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Song Man Dance Man Performance March 6-10, 2013


Award-winning actor, singer and dancer Jon Peterson created and stars in a joyous tribute to seven extraordinary Hollywood icons: George M. Cohan, Fred Astaire, Gene Kelly, Donald O’Connor, Sammy Davis, Jr., Bobby Darin and Anthony Newley. Peterson sings and dances his way through 25 memorable moments made famous by these legends of the silver screen. He will perform five shows from March 6 – 10th at the Key Largo Cultural Center. See FKLCC.org or Nola at 305-395-0760 or email  Nolaa@keysbank.com  for more information.

Excerpts from Reviews:

Peterson is a phenomenon. He devours the stage. He vamps, slithers and burns energy like a comet plummeting to earth.” The Detroit News

“Imagine the energy required to put on a show comprising songs and dances by George M. Cohan, Fred Astaire, Bobby Darin, Sammy Davis, Jr., Gene Kelly, Anthony Newley and Donald O’Connor…. Jon Peterson opened just such a show …..His energy never flagged during this 100-minute tour de force. … Peterson loves this stuff and projected that love urgently. That charged his electric presence, which commanded the room Sunday.” – Third Coast Digest

Trailer  -  http://vimeo.com/32126216

YouTube -   http://www.youtube.com/watch?v=T1SjBCui_JU

Complete copies of reviws

Review from milwalkee  journal sentinel

Early in Sunday night's opening performance of "Song Man Dance Man," Jon Peterson's one-man homage to seven entertainment legends, Milwaukee Rep/ertory Theater Artistic Director Mark Clements brought up the house lights, took the stage and called a timeout. While an unfazed Peterson had soldiered on after his mike died, Clements wanted Peterson's story to be heard by as many people as possible, and he was willing to risk a five-minute break to ensure that it was.Good move - one that doubles Clements' initial decision to give voice to this show by bringing it to the Stackner Cabaret as a worthy addition to the Rep's season. Surrounded by fading stills and tattered posters in a shabby dressing room from a bygone era (scenic design by Courtney O'Neill), Peterson begins by telling us that song-and-dance men are extinct. Ably accompanied by Jack Forbes Wilson on piano, Peterson then spends two energetic hours repeatedly proving himself wrong, as he sings and dances through 24 numbers featuring George M. Cohan, Fred Astaire, Gene Kelly, Donald O'Connor, Bobby Darin, Sammy Davis Jr. and Anthony Newley. That's a mouthful, but despite a few forced segues and a bucket of deliberately corny jokes, Peterson gets the job done.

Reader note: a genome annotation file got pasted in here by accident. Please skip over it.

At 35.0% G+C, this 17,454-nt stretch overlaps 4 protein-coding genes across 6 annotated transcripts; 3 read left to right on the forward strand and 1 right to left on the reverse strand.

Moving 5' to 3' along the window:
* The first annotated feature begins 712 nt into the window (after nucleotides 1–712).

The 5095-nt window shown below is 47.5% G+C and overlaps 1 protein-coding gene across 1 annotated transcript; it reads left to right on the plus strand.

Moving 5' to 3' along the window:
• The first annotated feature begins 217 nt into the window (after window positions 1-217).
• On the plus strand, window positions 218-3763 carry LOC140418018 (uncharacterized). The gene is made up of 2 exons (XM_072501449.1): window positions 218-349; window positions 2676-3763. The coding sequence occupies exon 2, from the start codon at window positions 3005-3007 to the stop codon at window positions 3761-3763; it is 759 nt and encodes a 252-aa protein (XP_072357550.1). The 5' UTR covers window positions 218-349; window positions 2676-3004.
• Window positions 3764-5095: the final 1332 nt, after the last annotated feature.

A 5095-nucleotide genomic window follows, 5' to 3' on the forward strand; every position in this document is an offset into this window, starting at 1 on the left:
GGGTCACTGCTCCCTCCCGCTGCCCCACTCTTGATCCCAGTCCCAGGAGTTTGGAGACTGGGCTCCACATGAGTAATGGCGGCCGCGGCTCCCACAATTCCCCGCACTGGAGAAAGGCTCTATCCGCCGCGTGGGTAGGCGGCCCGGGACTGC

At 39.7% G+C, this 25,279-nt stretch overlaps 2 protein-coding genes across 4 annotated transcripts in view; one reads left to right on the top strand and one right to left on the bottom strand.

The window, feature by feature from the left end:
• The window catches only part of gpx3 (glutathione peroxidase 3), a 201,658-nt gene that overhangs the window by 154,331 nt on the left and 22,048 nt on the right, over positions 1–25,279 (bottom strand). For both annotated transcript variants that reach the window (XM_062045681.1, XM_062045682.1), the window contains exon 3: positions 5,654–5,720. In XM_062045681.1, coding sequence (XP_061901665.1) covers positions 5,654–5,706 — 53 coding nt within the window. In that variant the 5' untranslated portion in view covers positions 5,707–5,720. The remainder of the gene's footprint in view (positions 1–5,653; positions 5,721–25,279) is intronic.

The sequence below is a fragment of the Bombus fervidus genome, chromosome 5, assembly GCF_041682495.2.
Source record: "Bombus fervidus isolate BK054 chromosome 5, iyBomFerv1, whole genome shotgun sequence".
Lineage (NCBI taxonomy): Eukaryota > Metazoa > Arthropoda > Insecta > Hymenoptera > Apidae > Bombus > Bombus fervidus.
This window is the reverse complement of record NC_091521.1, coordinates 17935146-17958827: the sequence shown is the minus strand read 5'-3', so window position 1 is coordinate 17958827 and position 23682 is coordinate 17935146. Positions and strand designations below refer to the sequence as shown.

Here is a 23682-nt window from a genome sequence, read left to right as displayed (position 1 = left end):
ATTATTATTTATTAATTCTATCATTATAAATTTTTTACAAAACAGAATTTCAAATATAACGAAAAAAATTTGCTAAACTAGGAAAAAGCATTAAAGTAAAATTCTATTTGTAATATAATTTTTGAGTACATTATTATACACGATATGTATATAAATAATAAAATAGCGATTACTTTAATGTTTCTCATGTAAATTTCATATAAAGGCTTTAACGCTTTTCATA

It helps that despite light accessorizing - including a boater for Cohan, top hat and tails for Astaire, and a houndstooth blazer for Davis - Peterson doesn't try to embody each individual man, opting instead to collectively represent all of them through his own lithe frame. He tells a coherent story, using thumbnail biographical sketches and well-chosen anecdotes to trace the rise and fall of vaudeville, Hollywood musicals and the nightclub. More impressive still is the dramatic arc Peterson creates from material that might easily have passed muster as a variety show. Early numbers showcase Peterson's athleticism and grace as a dancer, beginning with furiously tapped Cohan and culminating with insouciant kicks at imaginary puddles in a memorable, umbrella-twirling rendition of Kelly's "Singin' in the Rain." But the melancholy undertone to "Rain" also proves to be a pivot point in the show, and as Peterson turns more of his attention to troubadours like Darin and Newley, the mood gradually begins to darken. The result is an emotionally charged second half, in which Peterson delivers a lights-out "Mack the Knife," a sympathetic portrait of Davis ("I Gotta Be Me"), and introspective selections from Cohan and Newley that confront the remorseless advance of time - and underscore how important it is that we dance while we still can.